Lawrence police Sgt. Bill Cory said police are assisting the U.S. Occupational Safety and Health Administration in its probe into the men’s deaths at MagnaGro International, 600 E. 22nd St.
On April 1, Roy Hillebert, 51, Eudora, and Brandon Price, 25, Lawrence, died after one of them was cleaning a piece of equipment and was overcome. Chemical residue in an ambulance that had been at the MagnaGro accident contained 80 percent cane molasses, which can convert to a dangerous gas in poorly ventilated areas.
One of many probes
The probe that’s under way is just the latest of many investigations into the company’s operations. It is the first that centers on the deaths of workers, however.
On the day that Hillebert and Price died, there were still large piles of dirt on site left over from a fertilizer spill more than five months before.
Those piles were the subject of a letter that Kansas Department of Health and Environment officials had sent MagnaGro the day before the fatal accident.
It was the second letter the state agency had sent asking for proof that the stockpiles of soil — which were possibly hazardous — had been removed.
The day after the men died, officials from KDHE visited MagnaGro, investigating a complaint that chemicals were leaching from the stockpile into a neighbor’s basement. That wasn’t the case, a KDHE report noted, but the piles hadn’t been moved.
More recorded spills
The KDHE’s findings were a mere footnote in the poor environmental record the Lawrence business has acquired during the past decade. It is a record that includes a $240,000 fine from the Environmental Protection Agency for discharging the facility’s waste into the city’s sewer system through a hose inserted in a toilet.
Since the KDHE’s visit, the piles of dirt have been disposed of, MagnaGro general manager and owner Raymond Sawyer said. Sawyer disputes the agency’s claim that the dirt and material spilled are hazardous.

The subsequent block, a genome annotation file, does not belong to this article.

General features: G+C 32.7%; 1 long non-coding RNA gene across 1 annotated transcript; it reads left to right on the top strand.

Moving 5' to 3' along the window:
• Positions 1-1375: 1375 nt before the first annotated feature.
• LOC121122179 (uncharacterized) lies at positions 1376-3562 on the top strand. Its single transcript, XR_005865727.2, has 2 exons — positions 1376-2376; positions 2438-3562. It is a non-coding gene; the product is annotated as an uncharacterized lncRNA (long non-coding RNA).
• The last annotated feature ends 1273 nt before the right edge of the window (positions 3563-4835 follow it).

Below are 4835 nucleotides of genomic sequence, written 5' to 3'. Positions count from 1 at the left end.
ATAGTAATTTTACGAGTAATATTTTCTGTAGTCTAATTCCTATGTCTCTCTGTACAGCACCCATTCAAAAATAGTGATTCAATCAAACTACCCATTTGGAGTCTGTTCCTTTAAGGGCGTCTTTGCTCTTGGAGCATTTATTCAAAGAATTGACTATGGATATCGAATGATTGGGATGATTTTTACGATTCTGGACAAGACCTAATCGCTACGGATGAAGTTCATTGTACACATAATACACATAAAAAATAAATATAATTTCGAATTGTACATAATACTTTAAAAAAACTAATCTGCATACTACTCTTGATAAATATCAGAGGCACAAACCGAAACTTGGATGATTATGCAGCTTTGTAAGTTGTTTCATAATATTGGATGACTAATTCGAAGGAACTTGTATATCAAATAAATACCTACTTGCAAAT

Sawyer said the products that spilled are organic-based nutrients that contain ingredients such as coal dust, molasses, vinegar and ferments from wheat and barley.
Cleaning up a spill of eight to 10 pounds of material costs MagnaGro about $16,000, Sawyer said. But 25 pounds of the same material can be applied over an acre of fields.
“The whole thing is ludicrous,” Sawyer said.
Since 2004, KDHE has responded to four chemical or fertilizer spills at the business:
• The most recent spill occurred on Oct. 14 when a clamp came loose on a hose that was pumping the fertilizer ReStoreXtra into a truck. About 200 gallons of the fertilizer spilled into a drainage ditch and on an old rail line where a walking trail is being built.
As part of the cleanup, HAZ-MAT Response, an Olathe-based company, vacuumed up 5,000 gallons of contaminated water and excavated at least 50 cubic yards of dirt.
A label for ReStoreXtra cautions that the product is harmful if swallowed and could cause irritation to the nose, skin or throat. It advises users to keep the product out of reach of children.
• Seven months earlier at MagnaGro, about 100 gallons of the fertilizer PhytoGro Xtra spilled out of the back of a truck after it went over a bump, according to a KDHE report. A neighboring business reported the spill.
An analysis of the fertilizer showed that it had high levels of nitrates and phosphates.
After the spill, a MagnaGro employee drove the truck inside the business and locked the doors. KDHE could not access or gather information on the truck until it asked for a search warrant to be issued, the KDHE report noted.
When asked Thursday why he wouldn’t allow KDHE officials into his business, Sawyer said he wanted to talk to his insurance company first.
• Two more spills were reported in January 2004 and January 2008.